Letters to the Editor
Second EcoCare disaster ahead?
Dear John Robertson: You are on the way to creating a second EcoCare disaster.
The main knowledge from the past has to be that all further projects have to be done with a solid participation of the villagers. The basis of democracy is that the opinions of the people are involved and seriously considered. Who has at the end to pay has beforehand had to have the chance to have his say.
The members of the Mangawhai Community Waste Water Scheme Advisory Panel, you sadly have not selected to mirror the diversity of the community.
This Advisory Panel has made their research, their consultation process and their final report without good sense. The report is full of misleading errors:
1. I have learned that a report needs not only to describe the technical options but also an estimate about the amount of money that it needs to realise the project. To understand the numbers it is essential to figure out what this means in relation to each connection.
The only cost estimate I could find in the report is about the irrigation.
The preferred option from the panel is the irrigation of the golf course with $8.347 million dollars for 414 new connections in the next eight years. This is NZ$20,162 for each new connection. On top comes reticulations and grinder pumps etc. This is a hard lesson for everyone who thought more connections made the scheme more cost efficient.
2. The final report provides no information about the operating costs. It took me several requests to finally get some basic information. In the year 2013-14 the operating expenditure without capital expenditure, finance costs and internal charges and recoveries have been $1.962 million dollars for 1,622 connected properties – annually NZ$1,210 for each property. This expenditure is partly spread towards the whole Kaipara District. Without providing this information the report is misleading.
3. A consultation report needs to show all opinions and not only those that the selected members like. I have shown the Advisory Panel an option 5: nil discharge systems, very cost effective and environmentally friendly. I have provided information from a local company and from international science. None of this information is shown in the final report. The comments about on-site systems are without good sense and don’t consider today’s knowledge.
4. The feedback documentation of the report does not show numbers but only percentages. I estimate that less than 100 people have returned their feedbacks. This few feedbacks means nothing compare to the more than 200 people that signed a submission that there is not enough information provided to give proper answers.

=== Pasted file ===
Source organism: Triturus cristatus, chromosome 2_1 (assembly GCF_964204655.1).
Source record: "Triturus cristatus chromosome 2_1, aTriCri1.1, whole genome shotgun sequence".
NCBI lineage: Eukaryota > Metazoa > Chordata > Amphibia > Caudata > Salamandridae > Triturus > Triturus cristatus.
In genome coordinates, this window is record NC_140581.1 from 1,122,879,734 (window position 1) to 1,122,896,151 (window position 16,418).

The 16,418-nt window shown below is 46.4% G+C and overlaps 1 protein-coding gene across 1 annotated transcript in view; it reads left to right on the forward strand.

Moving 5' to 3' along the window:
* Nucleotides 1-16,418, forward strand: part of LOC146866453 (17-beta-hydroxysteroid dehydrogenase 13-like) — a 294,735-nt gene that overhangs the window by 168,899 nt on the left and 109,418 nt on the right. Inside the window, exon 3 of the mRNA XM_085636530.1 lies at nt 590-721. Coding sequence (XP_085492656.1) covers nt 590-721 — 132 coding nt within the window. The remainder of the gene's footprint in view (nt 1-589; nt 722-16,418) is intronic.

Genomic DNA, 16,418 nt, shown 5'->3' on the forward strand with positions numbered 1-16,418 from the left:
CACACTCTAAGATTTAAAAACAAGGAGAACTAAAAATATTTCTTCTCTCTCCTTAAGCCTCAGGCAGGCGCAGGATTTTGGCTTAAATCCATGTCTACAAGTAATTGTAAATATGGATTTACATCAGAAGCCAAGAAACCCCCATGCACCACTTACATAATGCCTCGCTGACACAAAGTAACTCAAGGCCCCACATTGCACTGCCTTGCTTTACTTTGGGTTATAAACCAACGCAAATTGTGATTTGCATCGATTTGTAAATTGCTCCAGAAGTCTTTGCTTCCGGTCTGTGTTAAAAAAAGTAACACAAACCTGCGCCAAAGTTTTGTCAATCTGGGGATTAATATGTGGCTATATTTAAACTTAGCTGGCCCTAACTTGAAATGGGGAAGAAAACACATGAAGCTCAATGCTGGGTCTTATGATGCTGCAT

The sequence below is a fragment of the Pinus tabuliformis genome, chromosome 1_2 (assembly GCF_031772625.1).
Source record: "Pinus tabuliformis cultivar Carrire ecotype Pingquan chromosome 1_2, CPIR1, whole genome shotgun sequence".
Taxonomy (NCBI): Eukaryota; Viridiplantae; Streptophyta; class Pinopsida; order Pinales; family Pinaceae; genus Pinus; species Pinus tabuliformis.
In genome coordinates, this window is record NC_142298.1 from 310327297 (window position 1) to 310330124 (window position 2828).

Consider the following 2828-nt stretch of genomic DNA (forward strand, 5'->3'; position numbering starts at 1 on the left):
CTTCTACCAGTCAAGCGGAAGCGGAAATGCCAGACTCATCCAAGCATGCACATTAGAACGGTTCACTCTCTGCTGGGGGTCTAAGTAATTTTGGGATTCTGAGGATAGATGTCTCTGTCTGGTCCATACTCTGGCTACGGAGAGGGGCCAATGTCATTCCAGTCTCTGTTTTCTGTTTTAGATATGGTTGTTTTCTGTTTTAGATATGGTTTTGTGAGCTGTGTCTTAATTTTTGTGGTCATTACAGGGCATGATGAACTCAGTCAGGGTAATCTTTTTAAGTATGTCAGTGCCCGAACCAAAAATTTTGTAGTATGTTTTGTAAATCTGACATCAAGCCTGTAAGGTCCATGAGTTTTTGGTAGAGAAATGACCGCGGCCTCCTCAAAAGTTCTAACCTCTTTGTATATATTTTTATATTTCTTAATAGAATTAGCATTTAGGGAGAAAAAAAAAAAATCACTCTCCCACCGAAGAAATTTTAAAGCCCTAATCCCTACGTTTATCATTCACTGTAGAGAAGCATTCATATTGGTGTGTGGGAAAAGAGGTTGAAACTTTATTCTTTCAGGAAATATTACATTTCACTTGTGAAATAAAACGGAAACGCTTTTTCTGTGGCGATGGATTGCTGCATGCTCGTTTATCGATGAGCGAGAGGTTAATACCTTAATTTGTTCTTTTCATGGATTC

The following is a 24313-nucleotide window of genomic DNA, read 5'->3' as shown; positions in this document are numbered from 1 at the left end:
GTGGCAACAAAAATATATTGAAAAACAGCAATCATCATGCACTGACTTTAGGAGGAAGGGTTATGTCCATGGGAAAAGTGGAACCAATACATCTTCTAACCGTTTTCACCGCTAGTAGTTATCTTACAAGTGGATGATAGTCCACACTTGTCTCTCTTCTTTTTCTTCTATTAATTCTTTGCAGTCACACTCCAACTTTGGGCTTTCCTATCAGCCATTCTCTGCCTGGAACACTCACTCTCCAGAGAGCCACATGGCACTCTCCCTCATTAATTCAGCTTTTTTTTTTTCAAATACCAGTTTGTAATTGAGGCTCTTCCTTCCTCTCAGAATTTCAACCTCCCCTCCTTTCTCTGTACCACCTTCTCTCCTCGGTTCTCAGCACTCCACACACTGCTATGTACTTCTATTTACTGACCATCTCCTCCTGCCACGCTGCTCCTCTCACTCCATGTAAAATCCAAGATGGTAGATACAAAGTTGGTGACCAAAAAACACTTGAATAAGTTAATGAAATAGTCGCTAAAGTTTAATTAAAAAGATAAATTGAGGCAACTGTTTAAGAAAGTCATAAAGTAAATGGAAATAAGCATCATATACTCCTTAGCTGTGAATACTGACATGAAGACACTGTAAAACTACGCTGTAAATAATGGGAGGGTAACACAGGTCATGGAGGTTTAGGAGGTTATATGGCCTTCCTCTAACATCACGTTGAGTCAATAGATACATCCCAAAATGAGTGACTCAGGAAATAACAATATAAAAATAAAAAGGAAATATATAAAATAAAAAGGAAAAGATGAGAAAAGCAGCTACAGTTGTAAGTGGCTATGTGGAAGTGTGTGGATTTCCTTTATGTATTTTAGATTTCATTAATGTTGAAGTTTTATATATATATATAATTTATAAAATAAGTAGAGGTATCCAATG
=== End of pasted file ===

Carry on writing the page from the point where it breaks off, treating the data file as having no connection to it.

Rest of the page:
5. To top it off, the Advisory Panel has manipulated the statistics; invent with a lie a reason to remove 30 percent of the collected feedbacks because the answer does not suit their intention.
When the whole district has to pay for the Mangawhai sewage scheme extension for the capital and operational expenditure, the whole district needs to be involved in the consultation process.
Dear Commissioners, I strongly advise you not to use the final report of the Advisory Panel as an ongoing consultation process to prefix mandatory connections. When there is no proper reason for mandatory connection, not moneywise and not for the environment, then it would be a crime to do so. Don’t promote a last century technology and nail the community to this, imposing
more debt only to create another playground for consultants and corporations. You can be sure that this would create your next court case. This time the ratepayer will not wait till the millions have disappeared.
Rates figures not right
I must take exception to Commissar Robertson’s figure for those withholding rates published in last weeks Mangawhai Focus.
At the time of publication I had only just received these very figures from Kaipara District Council, requested under the Local Government Official Information and Meetings Act 1987.
The numbers supplied are substantially greater than those quoted by Mr Robertson. Indeed they are about a factor of ten times greater.
Surely such a ‘high performing organisation’ should be able to get these very simple things right and I can only wonder how badly reported are figures representing more complex calculations than counting the number of ratepayers withholding rates. Perhaps they’ve lost their way?
I am able to supply these figures but feel I should, in fairness, first offer Mr Robertson an opportunity to publish a retraction and correction.